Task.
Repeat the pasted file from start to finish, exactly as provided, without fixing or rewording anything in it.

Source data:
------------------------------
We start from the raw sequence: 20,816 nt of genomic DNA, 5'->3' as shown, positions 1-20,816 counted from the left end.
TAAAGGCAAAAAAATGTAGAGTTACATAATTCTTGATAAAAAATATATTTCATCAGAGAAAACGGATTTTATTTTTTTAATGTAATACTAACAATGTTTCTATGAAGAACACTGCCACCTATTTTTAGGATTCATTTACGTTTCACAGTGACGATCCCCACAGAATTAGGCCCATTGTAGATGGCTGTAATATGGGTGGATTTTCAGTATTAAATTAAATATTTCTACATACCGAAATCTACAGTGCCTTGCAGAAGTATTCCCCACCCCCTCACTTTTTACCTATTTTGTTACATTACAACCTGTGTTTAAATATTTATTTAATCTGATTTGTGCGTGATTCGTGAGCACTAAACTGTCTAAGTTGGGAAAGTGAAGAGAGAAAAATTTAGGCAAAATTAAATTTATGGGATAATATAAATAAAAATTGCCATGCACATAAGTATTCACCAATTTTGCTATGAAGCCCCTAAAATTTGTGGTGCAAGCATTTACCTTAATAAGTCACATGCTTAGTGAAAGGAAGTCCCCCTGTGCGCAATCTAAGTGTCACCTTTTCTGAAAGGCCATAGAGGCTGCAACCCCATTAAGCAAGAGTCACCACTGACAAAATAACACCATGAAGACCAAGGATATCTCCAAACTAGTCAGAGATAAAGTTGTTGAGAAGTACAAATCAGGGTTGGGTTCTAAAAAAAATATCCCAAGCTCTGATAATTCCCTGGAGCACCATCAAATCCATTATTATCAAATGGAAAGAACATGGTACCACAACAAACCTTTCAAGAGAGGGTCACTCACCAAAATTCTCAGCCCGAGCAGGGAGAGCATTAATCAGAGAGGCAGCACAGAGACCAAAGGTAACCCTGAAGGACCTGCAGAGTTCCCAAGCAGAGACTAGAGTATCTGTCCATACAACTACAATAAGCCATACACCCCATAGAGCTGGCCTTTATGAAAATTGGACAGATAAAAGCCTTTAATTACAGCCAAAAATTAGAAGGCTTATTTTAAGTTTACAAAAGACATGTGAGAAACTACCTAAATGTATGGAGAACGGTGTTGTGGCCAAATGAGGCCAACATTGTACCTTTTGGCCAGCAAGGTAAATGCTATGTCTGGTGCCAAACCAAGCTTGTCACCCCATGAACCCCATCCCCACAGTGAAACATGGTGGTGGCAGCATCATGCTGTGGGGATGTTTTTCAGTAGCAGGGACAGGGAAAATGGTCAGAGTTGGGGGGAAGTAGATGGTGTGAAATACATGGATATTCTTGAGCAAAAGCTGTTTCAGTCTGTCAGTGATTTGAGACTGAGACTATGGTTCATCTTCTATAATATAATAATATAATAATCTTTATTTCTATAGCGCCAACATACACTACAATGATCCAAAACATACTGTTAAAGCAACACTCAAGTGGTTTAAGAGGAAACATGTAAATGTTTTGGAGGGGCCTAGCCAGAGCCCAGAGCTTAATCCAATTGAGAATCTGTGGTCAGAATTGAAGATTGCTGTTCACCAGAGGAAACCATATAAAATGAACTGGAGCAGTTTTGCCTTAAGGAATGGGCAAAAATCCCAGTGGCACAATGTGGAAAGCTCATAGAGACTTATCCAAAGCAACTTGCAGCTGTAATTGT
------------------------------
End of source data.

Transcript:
We start from the raw sequence: 20,816 nt of genomic DNA, 5'->3' as shown, positions 1-20,816 counted from the left end.
TAAAGGCAAAAAAATGTAGAGTTACATAATTCTTGATAAAAAATATATTTCATCAGAGAAAACGGATTTTATTTTTTTAATGTAATACTAACAATGTTTCTATGAAGAACACTGCCACCTATTTTTAGGATTCATTTACGTTTCACAGTGACGATCCCCACAGAATTAGGCCCATTGTAGATGGCTGTAATATGGGTGGATTTTCAGTATTAAATTAAATATTTCTACATACCGAAATCTACAGTGCCTTGCAGAAGTATTCCCCACCCCCTCACTTTTTACCTATTTTGTTACATTACAACCTGTGTTTAAATATTTATTTAATCTGATTTGTGCGTGATTCGTGAGCACTAAACTGTCTAAGTTGGGAAAGTGAAGAGAGAAAAATTTAGGCAAAATTAAATTTATGGGATAATATAAATAAAAATTGCCATGCACATAAGTATTCACCAATTTTGCTATGAAGCCCCTAAAATTTGTGGTGCAAGCATTTACCTTAATAAGTCACATGCTTAGTGAAAGGAAGTCCCCCTGTGCGCAATCTAAGTGTCACCTTTTCTGAAAGGCCATAGAGGCTGCAACCCCATTAAGCAAGAGTCACCACTGACAAAATAACACCATGAAGACCAAGGATATCTCCAAACTAGTCAGAGATAAAGTTGTTGAGAAGTACAAATCAGGGTTGGGTTCTAAAAAAAATATCCCAAGCTCTGATAATTCCCTGGAGCACCATCAAATCCATTATTATCAAATGGAAAGAACATGGTACCACAACAAACCTTTCAAGAGAGGGTCACTCACCAAAATTCTCAGCCCGAGCAGGGAGAGCATTAATCAGAGAGGCAGCACAGAGACCAAAGGTAACCCTGAAGGACCTGCAGAGTTCCCAAGCAGAGACTAGAGTATCTGTCCATACAACTACAATAAGCCATACACCCCATAGAGCTGGCCTTTATGAAAATTGGACAGATAAAAGCCTTTAATTACAGCCAAAAATTAGAAGGCTTATTTTAAGTTTACAAAAGACATGTGAGAAACTACCTAAATGTATGGAGAACGGTGTTGTGGCCAAATGAGGCCAACATTGTACCTTTTGGCCAGCAAGGTAAATGCTATGTCTGGTGCCAAACCAAGCTTGTCACCCCATGAACCCCATCCCCACAGTGAAACATGGTGGTGGCAGCATCATGCTGTGGGGATGTTTTTCAGTAGCAGGGACAGGGAAAATGGTCAGAGTTGGGGGGAAGTAGATGGTGTGAAATACATGGATATTCTTGAGCAAAAGCTGTTTCAGTCTGTCAGTGATTTGAGACTGAGACTATGGTTCATCTTCTATAATATAATAATATAATAATCTTTATTTCTATAGCGCCAACATACACTACAATGATCCAAAACATACTGTTAAAGCAACACTCAAGTGGTTTAAGAGGAAACATGTAAATGTTTTGGAGGGGCCTAGCCAGAGCCCAGAGCTTAATCCAATTGAGAATCTGTGGTCAGAATTGAAGATTGCTGTTCACCAGAGGAAACCATATAAAATGAACTGGAGCAGTTTTGCCTTAAGGAATGGGCAAAAATCCCAGTGGCACAATGTGGAAAGCTCATAGAGACTTATCCAAAGCAACTTGCAGCTGTAATTGT